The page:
bacillus

noun
ba·​cil·​lus | \ bə-ˈsi-ləs How to pronounce bacillus (audio) \
plural bacilli\ bə-​ˈsi-​ˌlī How to pronounce bacillus (audio) also  -​lē \

Definition of bacillus

1 : any of a genus (Bacillus) of rod-shaped gram-positive usually aerobic bacteria producing endospores and including many saprophytes and some parasites (such as B. anthracis of anthrax) broadly : a straight rod-shaped bacterium
2 : bacterium especially : a disease-producing bacterium

Examples of bacillus in a Sentence

Recent Examples on the Web The ReencleMicrobe mix at the heart of this process contains rice husks, vermiculite, nonpathogenic bacillus bacteria, ammonium sulfate, and wood pellets, according to the company. Richard Baguley, Wired, 31 Mar. 2022 Scientists postulate that the bacillus originated in some lower animal and jumped to humans. Washington Post, 23 Mar. 2022 The technique is a deadly bacteria bacillus, one that first emerges in one corner of the world and is spreading far and wide, with consequences that could prove disastrous for hundreds of millions of people. Frida Ghitis, CNN, 14 Sep. 2021 Now nearly two dozen clinical trials around the world are underway to determine whether the bacillus Calmette-Guérin (BCG) vaccine against tuberculosis could protect against COVID-19. Melinda Wenner Moyer, Scientific American, 27 Oct. 2020 Once the bacillus and its antibacterial medication were discovered, the TB patient was no longer exiled but treated within, and assimilated by, the same socioeconomic framework as the rest of us. Joseph Osmundson, The New Republic, 30 July 2020 The masses of poor religious Jews in Poland were almost accidental to the effort; the real target was the élite, who brought with them the bacillus of cosmopolitanism. Adam Gopnik, The New Yorker, 15 June 2020 Most doctors assumed the disease was caused by a bacterium; the recently discovered Pfeiffer’s bacillus (Haemophilus influenzae), which was sometimes present in pathology specimens, was the prime suspect. Wendy Moore, Time, 28 Apr. 2020 Also, the early use of face masks which predated Wu's discovery of the bacillus as pneumonic. Paul French, CNN, 18 Apr. 2020 See More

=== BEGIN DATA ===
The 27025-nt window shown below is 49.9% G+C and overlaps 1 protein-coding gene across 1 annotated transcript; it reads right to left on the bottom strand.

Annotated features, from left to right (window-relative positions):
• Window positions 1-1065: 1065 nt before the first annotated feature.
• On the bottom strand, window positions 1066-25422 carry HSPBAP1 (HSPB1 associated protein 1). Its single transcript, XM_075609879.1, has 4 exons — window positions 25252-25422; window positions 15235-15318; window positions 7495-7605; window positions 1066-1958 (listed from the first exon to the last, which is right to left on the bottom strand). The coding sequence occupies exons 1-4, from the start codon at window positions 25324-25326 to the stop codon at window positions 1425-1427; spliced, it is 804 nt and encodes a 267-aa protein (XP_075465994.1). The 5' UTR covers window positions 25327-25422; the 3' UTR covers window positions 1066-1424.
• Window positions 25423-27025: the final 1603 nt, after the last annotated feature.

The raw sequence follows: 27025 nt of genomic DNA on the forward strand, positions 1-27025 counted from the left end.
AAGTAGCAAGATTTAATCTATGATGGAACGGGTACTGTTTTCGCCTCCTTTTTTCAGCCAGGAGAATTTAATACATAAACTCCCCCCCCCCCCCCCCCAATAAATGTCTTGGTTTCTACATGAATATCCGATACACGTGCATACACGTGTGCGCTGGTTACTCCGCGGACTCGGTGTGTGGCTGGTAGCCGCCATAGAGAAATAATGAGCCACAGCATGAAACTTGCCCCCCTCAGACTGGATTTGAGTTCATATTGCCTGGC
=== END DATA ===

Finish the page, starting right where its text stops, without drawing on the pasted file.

These example sentences are selected automatically from various online news sources to reflect current usage of the word 'bacillus.' Views expressed in the examples do not represent the opinion of Merriam-Webster or its editors. Send us feedback.

First Known Use of bacillus

1868, in the meaning defined at sense 1

History and Etymology for bacillus

New Latin, from Medieval Latin, small staff, rod, diminutive of Latin baculus staff, alteration of baculum

Learn More About bacillus

Time Traveler for bacillus

Time Traveler

The first known use of bacillus was in 1868

See more words from the same year

Dictionary Entries Near bacillus

bacillite

bacillus

Baciroa

See More Nearby Entries 

Statistics for bacillus

Last Updated

13 Apr 2022

Cite this Entry

“Bacillus.” Merriam-Webster.com Dictionary, Merriam-Webster, https://www.merriam-webster.com/dictionary/bacillus. Accessed 16 May. 2022.

Style: MLA
MLACheck Mark Icon ChicagoCheck Mark Icon APACheck Mark Icon Merriam-WebsterCheck Mark Icon

More Definitions for bacillus

bacillus

noun
ba·​cil·​lus | \ bə-ˈsil-əs How to pronounce bacillus (audio) \
plural bacilli\ -​ˌī also -​ē \

Medical Definition of bacillus

1a capitalized : a genus of rod-shaped gram-positive endospore-producing usually aerobic bacteria of the family Bacillaceae that include many saprophytes and some parasites (as B. anthracis of anthrax)
b : any bacterium of the genus Bacillus broadly : a straight rod-shaped bacterium
2 : bacterium especially : a disease-producing bacterium

More from Merriam-Webster on bacillus

Nglish: Translation of bacillus for Spanish Speakers

Britannica English: Translation of bacillus for Arabic Speakers

Britannica.com: Encyclopedia article about bacillus

WORD OF THE DAY

Test Your Vocabulary

Eponyms: Words Named After People

True or False

Test your knowledge - and maybe learn something along the way.

TAKE THE QUIZ
Universal Daily Crossword

A daily challenge for crossword fanatics.

TAKE THE QUIZ
Love words? Need even more definitions?

Subscribe to America's largest dictionary and get thousands more definitions and advanced search—ad free!